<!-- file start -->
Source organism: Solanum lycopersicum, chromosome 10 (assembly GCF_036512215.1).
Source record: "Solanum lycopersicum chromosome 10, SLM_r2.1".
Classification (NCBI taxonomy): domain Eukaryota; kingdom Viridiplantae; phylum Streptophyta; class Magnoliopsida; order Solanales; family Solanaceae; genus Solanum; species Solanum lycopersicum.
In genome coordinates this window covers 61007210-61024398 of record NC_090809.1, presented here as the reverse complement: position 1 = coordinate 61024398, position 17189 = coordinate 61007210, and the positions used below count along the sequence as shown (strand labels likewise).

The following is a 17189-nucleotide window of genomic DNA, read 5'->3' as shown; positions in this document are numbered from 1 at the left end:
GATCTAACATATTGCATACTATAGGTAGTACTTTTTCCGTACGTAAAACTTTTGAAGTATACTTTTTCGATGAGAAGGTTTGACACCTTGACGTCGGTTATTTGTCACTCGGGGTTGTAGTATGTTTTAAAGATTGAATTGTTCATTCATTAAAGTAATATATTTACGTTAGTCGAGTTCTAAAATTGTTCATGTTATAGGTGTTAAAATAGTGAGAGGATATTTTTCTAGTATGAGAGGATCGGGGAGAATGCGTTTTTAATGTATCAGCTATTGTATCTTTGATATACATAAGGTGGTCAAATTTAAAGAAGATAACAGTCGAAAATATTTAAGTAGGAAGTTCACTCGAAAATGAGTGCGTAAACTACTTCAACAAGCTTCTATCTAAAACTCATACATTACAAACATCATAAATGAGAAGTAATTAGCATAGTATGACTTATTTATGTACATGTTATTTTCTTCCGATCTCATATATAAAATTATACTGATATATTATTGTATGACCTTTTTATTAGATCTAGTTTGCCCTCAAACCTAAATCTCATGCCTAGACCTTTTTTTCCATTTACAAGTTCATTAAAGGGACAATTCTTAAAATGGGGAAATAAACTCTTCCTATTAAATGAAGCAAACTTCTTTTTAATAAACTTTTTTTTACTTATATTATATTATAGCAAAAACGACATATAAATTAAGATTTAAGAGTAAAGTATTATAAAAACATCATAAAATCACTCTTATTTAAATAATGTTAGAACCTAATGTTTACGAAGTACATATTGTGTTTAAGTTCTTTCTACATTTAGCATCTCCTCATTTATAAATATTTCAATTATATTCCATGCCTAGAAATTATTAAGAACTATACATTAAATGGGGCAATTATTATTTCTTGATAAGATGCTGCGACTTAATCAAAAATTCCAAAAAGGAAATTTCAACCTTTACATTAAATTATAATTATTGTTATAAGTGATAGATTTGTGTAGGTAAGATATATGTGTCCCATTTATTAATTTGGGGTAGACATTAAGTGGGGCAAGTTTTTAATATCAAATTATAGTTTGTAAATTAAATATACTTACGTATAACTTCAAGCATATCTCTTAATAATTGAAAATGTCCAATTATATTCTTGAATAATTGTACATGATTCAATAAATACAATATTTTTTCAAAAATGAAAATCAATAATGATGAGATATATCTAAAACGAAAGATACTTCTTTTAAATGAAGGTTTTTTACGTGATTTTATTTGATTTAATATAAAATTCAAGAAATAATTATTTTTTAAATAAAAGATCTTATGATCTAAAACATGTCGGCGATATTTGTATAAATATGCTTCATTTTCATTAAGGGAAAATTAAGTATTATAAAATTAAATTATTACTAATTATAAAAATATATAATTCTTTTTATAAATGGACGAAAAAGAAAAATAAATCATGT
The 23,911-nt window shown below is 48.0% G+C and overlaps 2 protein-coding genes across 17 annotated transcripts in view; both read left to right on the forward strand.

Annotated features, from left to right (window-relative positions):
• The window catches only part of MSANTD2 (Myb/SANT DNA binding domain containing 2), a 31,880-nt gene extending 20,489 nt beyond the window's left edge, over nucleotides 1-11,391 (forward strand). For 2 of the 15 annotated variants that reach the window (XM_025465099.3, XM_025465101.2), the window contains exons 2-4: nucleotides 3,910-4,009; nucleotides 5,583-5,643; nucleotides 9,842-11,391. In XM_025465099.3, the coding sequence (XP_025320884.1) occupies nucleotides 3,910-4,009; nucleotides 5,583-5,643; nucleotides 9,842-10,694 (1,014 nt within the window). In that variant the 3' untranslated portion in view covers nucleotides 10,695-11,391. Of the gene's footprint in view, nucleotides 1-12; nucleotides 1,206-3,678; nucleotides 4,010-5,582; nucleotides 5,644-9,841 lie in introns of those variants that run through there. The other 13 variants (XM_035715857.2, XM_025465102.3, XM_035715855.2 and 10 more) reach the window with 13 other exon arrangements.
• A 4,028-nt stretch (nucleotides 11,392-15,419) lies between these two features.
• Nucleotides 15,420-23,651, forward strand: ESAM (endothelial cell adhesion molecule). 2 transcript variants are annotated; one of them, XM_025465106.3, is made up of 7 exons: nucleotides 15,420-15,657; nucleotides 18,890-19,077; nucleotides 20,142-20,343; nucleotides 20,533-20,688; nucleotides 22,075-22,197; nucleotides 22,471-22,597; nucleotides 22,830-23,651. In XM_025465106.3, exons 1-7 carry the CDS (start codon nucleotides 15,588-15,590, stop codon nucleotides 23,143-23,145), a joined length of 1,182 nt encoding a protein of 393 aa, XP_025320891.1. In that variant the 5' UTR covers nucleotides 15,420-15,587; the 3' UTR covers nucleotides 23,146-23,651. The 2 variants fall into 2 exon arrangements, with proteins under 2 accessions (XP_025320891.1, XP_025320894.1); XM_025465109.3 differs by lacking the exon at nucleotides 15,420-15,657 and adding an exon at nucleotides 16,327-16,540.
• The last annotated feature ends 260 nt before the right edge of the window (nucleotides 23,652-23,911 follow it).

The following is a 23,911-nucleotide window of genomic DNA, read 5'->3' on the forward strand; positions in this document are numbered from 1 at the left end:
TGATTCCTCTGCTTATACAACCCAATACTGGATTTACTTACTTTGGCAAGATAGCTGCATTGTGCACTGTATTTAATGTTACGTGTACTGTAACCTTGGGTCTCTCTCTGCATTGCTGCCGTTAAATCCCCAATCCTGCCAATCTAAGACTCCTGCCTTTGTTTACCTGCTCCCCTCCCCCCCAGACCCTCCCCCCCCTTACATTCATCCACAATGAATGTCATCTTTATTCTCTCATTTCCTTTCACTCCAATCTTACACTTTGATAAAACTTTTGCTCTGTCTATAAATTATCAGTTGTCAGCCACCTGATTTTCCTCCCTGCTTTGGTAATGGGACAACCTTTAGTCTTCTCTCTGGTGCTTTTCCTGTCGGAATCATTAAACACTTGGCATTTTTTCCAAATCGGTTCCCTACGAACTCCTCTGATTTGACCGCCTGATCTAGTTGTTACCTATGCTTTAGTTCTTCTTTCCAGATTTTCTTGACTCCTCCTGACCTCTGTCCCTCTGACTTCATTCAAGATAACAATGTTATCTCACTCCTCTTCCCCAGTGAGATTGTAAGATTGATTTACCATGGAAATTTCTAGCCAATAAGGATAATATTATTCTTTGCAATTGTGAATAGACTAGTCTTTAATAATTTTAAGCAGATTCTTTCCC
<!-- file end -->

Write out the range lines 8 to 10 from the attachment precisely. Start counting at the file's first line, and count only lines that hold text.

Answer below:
Annotated features, from left to right (window-relative positions):
• The window catches only part of MSANTD2 (Myb/SANT DNA binding domain containing 2), a 31,880-nt gene extending 20,489 nt beyond the window's left edge, over nucleotides 1-11,391 (forward strand). For 2 of the 15 annotated variants that reach the window (XM_025465099.3, XM_025465101.2), the window contains exons 2-4: nucleotides 3,910-4,009; nucleotides 5,583-5,643; nucleotides 9,842-11,391. In XM_025465099.3, the coding sequence (XP_025320884.1) occupies nucleotides 3,910-4,009; nucleotides 5,583-5,643; nucleotides 9,842-10,694 (1,014 nt within the window). In that variant the 3' untranslated portion in view covers nucleotides 10,695-11,391. Of the gene's footprint in view, nucleotides 1-12; nucleotides 1,206-3,678; nucleotides 4,010-5,582; nucleotides 5,644-9,841 lie in introns of those variants that run through there. The other 13 variants (XM_035715857.2, XM_025465102.3, XM_035715855.2 and 10 more) reach the window with 13 other exon arrangements.
• A 4,028-nt stretch (nucleotides 11,392-15,419) lies between these two features.